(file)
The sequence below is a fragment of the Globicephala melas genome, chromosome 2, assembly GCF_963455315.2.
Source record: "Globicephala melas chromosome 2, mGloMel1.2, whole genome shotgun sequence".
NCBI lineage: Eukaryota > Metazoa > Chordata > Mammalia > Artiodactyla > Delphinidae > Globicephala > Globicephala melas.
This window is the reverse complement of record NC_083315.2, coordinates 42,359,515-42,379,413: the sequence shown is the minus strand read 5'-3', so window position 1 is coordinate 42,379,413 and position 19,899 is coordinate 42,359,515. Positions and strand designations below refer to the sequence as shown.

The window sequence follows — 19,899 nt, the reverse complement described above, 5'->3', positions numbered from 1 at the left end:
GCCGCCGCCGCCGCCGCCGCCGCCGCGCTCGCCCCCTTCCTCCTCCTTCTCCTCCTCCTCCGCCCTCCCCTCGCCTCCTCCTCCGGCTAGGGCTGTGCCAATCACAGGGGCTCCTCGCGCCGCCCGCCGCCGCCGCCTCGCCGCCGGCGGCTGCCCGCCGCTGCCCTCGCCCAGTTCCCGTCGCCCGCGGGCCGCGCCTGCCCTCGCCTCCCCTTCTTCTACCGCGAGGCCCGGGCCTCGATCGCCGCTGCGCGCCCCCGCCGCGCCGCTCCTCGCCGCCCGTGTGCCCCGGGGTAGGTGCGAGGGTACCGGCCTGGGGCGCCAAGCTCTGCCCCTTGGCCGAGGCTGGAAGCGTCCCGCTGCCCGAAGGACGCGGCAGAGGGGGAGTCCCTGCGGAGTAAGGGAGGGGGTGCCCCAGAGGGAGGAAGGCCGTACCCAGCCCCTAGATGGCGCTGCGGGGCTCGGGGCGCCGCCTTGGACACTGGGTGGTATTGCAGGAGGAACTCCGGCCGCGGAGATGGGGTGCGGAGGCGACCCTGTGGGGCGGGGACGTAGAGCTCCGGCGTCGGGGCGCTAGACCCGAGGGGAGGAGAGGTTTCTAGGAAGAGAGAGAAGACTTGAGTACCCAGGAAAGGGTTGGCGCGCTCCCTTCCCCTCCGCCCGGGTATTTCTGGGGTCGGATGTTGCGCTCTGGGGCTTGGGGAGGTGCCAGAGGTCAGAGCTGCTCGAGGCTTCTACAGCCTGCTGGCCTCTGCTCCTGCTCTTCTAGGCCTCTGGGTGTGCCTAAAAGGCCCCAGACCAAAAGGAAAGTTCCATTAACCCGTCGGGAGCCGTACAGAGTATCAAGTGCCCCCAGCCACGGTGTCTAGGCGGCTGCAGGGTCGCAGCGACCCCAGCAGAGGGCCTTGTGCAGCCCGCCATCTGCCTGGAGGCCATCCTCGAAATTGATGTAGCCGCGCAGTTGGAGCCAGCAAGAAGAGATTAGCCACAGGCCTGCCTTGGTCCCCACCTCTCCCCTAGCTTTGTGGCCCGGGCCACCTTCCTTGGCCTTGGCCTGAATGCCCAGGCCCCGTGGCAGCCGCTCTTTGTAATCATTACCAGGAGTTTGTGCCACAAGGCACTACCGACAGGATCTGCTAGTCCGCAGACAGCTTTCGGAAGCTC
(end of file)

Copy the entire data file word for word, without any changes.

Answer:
The sequence below is a fragment of the Globicephala melas genome, chromosome 2, assembly GCF_963455315.2.
Source record: "Globicephala melas chromosome 2, mGloMel1.2, whole genome shotgun sequence".
NCBI lineage: Eukaryota > Metazoa > Chordata > Mammalia > Artiodactyla > Delphinidae > Globicephala > Globicephala melas.
This window is the reverse complement of record NC_083315.2, coordinates 42,359,515-42,379,413: the sequence shown is the minus strand read 5'-3', so window position 1 is coordinate 42,379,413 and position 19,899 is coordinate 42,359,515. Positions and strand designations below refer to the sequence as shown.

The window sequence follows — 19,899 nt, the reverse complement described above, 5'->3', positions numbered from 1 at the left end:
GCCGCCGCCGCCGCCGCCGCCGCCGCGCTCGCCCCCTTCCTCCTCCTTCTCCTCCTCCTCCGCCCTCCCCTCGCCTCCTCCTCCGGCTAGGGCTGTGCCAATCACAGGGGCTCCTCGCGCCGCCCGCCGCCGCCGCCTCGCCGCCGGCGGCTGCCCGCCGCTGCCCTCGCCCAGTTCCCGTCGCCCGCGGGCCGCGCCTGCCCTCGCCTCCCCTTCTTCTACCGCGAGGCCCGGGCCTCGATCGCCGCTGCGCGCCCCCGCCGCGCCGCTCCTCGCCGCCCGTGTGCCCCGGGGTAGGTGCGAGGGTACCGGCCTGGGGCGCCAAGCTCTGCCCCTTGGCCGAGGCTGGAAGCGTCCCGCTGCCCGAAGGACGCGGCAGAGGGGGAGTCCCTGCGGAGTAAGGGAGGGGGTGCCCCAGAGGGAGGAAGGCCGTACCCAGCCCCTAGATGGCGCTGCGGGGCTCGGGGCGCCGCCTTGGACACTGGGTGGTATTGCAGGAGGAACTCCGGCCGCGGAGATGGGGTGCGGAGGCGACCCTGTGGGGCGGGGACGTAGAGCTCCGGCGTCGGGGCGCTAGACCCGAGGGGAGGAGAGGTTTCTAGGAAGAGAGAGAAGACTTGAGTACCCAGGAAAGGGTTGGCGCGCTCCCTTCCCCTCCGCCCGGGTATTTCTGGGGTCGGATGTTGCGCTCTGGGGCTTGGGGAGGTGCCAGAGGTCAGAGCTGCTCGAGGCTTCTACAGCCTGCTGGCCTCTGCTCCTGCTCTTCTAGGCCTCTGGGTGTGCCTAAAAGGCCCCAGACCAAAAGGAAAGTTCCATTAACCCGTCGGGAGCCGTACAGAGTATCAAGTGCCCCCAGCCACGGTGTCTAGGCGGCTGCAGGGTCGCAGCGACCCCAGCAGAGGGCCTTGTGCAGCCCGCCATCTGCCTGGAGGCCATCCTCGAAATTGATGTAGCCGCGCAGTTGGAGCCAGCAAGAAGAGATTAGCCACAGGCCTGCCTTGGTCCCCACCTCTCCCCTAGCTTTGTGGCCCGGGCCACCTTCCTTGGCCTTGGCCTGAATGCCCAGGCCCCGTGGCAGCCGCTCTTTGTAATCATTACCAGGAGTTTGTGCCACAAGGCACTACCGACAGGATCTGCTAGTCCGCAGACAGCTTTCGGAAGCTC